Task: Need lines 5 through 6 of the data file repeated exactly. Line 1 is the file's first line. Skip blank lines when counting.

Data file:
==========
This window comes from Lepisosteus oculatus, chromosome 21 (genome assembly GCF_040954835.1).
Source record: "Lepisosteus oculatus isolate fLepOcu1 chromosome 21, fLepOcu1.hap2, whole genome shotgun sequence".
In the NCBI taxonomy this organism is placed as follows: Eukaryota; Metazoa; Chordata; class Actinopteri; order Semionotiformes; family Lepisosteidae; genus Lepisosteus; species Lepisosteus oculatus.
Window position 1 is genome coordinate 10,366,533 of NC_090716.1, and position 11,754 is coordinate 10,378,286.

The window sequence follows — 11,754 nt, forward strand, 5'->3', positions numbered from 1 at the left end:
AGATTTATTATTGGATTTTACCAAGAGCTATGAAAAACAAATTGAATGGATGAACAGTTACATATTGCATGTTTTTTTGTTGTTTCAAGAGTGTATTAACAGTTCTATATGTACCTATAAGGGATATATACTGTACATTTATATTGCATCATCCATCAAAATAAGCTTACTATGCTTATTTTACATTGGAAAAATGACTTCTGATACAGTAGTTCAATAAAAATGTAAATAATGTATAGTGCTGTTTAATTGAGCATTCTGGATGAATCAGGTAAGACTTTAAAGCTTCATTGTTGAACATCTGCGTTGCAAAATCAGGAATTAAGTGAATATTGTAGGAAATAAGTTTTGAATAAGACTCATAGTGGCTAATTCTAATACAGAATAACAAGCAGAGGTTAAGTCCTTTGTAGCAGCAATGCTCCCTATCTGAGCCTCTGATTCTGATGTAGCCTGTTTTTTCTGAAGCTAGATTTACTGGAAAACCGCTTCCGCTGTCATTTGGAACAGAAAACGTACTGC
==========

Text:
The window sequence follows — 11,754 nt, forward strand, 5'->3', positions numbered from 1 at the left end:
AGATTTATTATTGGATTTTACCAAGAGCTATGAAAAACAAATTGAATGGATGAACAGTTACATATTGCATGTTTTTTTGTTGTTTCAAGAGTGTATTAACAGTTCTATATGTACCTATAAGGGATATATACTGTACATTTATATTGCATCATCCATCAAAATAAGCTTACTATGCTTATTTTACATTGGAAAAATGACTTCTGATACAGTAGTTCAATAAAAATGTAAATAATGTATAGTGCTGTTTAATTGAGCATTCTGGATGAATCAGGTAAGACTTTAAAGCTTCATTGTTGAACATCTGCGTTGCAAAATCAGGAATTAAGTGAATATTGTAGGAAATAAGTTTTGAATAAGACTCATAGTGGCTAATTCTAATACAGAATAACAAGCAGAGGTTAAGTCCTTTGTAGCAGCAATGCTCCCTATCTGAGCCTCTGATTCTGATGTAGCCTGTTTTTTCTGAAGCTAGATTTACTGGAAAACCGCTTCCGCTGTCATTTGGAACAGAAAACGTACTGC